John Assaraf: I said, Hey, how would you like to help me win a bicycle while you help our school paint the murals in the school so we'd have a much more wonderful environment?" He taught me one line, one line! Some people don't want to buy a raffel ticket. But it might help you, you know, win a bicycle, they might help the school paint the wall so that the environment is better for the kids. So in one simple sentence I was able to sell 5 or 10 times more raffle tickets than any other kid, because I asked for help. And that really is the second or third part of this is why are so many of us afraid to ask for help and say, "I don't know. Could you please help me?" And the reason I suggest that is there are so many people with the knowledge, the skills, the contacts, the resources, the blueprint, the map, that want to help others.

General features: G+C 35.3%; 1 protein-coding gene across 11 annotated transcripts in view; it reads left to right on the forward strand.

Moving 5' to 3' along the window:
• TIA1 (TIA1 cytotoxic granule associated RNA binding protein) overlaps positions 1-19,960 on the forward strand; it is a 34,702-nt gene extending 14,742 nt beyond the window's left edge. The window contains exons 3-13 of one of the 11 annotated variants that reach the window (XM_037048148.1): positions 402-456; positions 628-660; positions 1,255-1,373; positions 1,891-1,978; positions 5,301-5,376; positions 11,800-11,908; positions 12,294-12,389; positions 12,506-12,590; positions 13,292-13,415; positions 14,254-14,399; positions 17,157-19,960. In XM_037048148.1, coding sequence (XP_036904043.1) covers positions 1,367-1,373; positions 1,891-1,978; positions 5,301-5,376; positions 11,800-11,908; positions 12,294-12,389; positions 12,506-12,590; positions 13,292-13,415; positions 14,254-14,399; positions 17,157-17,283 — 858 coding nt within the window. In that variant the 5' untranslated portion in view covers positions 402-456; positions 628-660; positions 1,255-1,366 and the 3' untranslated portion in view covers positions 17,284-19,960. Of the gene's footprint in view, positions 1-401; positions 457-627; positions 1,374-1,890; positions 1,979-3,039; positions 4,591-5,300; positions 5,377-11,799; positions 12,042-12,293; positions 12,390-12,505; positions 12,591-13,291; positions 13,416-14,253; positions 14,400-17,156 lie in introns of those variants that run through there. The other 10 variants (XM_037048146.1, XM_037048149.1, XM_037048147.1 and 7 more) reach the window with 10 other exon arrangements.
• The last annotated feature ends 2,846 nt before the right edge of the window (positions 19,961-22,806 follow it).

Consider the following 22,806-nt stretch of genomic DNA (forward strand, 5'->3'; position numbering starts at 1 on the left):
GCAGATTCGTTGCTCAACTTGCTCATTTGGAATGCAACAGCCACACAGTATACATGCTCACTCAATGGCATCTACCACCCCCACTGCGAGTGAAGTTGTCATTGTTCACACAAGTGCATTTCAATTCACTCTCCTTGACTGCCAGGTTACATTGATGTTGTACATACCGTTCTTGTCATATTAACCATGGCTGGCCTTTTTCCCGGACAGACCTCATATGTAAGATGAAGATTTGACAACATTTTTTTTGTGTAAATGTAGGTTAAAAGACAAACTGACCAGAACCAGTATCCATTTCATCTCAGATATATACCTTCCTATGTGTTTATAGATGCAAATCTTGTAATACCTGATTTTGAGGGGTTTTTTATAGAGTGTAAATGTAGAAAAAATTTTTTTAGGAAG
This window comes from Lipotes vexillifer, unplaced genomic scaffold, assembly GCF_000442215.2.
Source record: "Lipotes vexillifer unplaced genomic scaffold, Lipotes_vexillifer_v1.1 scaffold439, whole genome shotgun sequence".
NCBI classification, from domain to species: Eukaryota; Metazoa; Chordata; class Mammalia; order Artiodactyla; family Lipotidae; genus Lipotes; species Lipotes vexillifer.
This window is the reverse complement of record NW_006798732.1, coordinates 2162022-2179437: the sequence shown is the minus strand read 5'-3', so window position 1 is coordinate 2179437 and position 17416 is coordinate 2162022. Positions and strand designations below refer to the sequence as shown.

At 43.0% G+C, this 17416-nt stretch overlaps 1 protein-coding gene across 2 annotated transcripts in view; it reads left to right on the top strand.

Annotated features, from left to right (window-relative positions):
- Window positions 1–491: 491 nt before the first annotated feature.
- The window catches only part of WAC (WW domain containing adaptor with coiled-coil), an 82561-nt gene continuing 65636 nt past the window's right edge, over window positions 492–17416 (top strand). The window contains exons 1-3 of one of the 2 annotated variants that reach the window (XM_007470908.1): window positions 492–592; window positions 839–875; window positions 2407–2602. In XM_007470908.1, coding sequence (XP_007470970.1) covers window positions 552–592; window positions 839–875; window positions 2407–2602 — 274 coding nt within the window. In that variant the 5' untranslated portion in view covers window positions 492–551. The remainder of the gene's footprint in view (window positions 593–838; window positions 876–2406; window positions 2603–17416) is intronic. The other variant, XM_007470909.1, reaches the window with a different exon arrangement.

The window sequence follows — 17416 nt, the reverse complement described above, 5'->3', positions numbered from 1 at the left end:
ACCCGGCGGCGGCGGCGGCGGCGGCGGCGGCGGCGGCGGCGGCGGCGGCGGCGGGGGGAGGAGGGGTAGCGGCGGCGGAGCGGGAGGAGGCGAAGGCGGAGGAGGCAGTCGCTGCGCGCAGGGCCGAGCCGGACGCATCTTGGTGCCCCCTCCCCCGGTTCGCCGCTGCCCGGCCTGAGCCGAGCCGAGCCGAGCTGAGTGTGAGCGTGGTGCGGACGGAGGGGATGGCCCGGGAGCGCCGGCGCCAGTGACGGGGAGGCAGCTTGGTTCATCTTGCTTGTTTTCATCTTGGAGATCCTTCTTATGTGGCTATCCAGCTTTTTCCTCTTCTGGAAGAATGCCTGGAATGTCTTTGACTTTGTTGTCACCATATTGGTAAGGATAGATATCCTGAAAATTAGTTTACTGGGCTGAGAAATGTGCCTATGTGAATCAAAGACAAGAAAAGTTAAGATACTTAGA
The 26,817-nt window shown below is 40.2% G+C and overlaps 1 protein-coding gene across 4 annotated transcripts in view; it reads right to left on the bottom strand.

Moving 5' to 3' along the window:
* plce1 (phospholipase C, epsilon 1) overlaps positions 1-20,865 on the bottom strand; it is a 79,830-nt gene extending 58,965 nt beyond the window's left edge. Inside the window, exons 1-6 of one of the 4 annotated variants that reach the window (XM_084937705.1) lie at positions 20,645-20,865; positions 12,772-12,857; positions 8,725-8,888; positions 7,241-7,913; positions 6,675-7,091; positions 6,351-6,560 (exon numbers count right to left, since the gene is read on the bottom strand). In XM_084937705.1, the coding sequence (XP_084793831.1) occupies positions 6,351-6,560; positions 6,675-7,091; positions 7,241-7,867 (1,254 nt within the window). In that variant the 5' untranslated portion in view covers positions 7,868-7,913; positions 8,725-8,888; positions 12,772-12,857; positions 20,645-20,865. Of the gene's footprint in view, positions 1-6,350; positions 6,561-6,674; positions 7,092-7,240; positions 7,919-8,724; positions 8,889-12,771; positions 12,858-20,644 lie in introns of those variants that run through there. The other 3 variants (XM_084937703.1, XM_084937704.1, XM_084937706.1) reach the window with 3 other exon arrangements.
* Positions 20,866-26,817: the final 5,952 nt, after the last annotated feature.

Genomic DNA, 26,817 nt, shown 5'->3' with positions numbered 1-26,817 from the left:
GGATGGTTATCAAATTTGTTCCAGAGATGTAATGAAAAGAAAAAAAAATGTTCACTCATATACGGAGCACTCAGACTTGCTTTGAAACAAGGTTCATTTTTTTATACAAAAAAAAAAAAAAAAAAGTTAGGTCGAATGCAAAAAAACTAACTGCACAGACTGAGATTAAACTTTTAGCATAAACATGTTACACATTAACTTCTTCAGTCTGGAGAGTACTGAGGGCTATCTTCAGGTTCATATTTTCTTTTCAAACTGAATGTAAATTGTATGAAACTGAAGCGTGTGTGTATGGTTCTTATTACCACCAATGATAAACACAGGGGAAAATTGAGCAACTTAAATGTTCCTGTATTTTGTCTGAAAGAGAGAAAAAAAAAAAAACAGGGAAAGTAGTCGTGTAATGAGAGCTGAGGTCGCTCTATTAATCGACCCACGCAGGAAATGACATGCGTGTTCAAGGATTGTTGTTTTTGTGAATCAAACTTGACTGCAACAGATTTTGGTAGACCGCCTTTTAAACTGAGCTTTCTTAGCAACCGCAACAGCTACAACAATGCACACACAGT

John Assaraf: But they don't ever get asked or people are just afraid because they're afraid of being rejected. And so I learned many years ago that when people reject, they don't reject you, 99.9% of the time they reject what you may have offered them. They may reject the product, the service the request, but not you. And rejection of a product, service or request is something that either works for them or doesn't, but also could be that you didn't ask the right way. And so that's where hour yours my responsibility learn how to do whatever it is that we need to do at the highest level possible. And in the world that we live in, in the world of whether it's sports, music, money, business,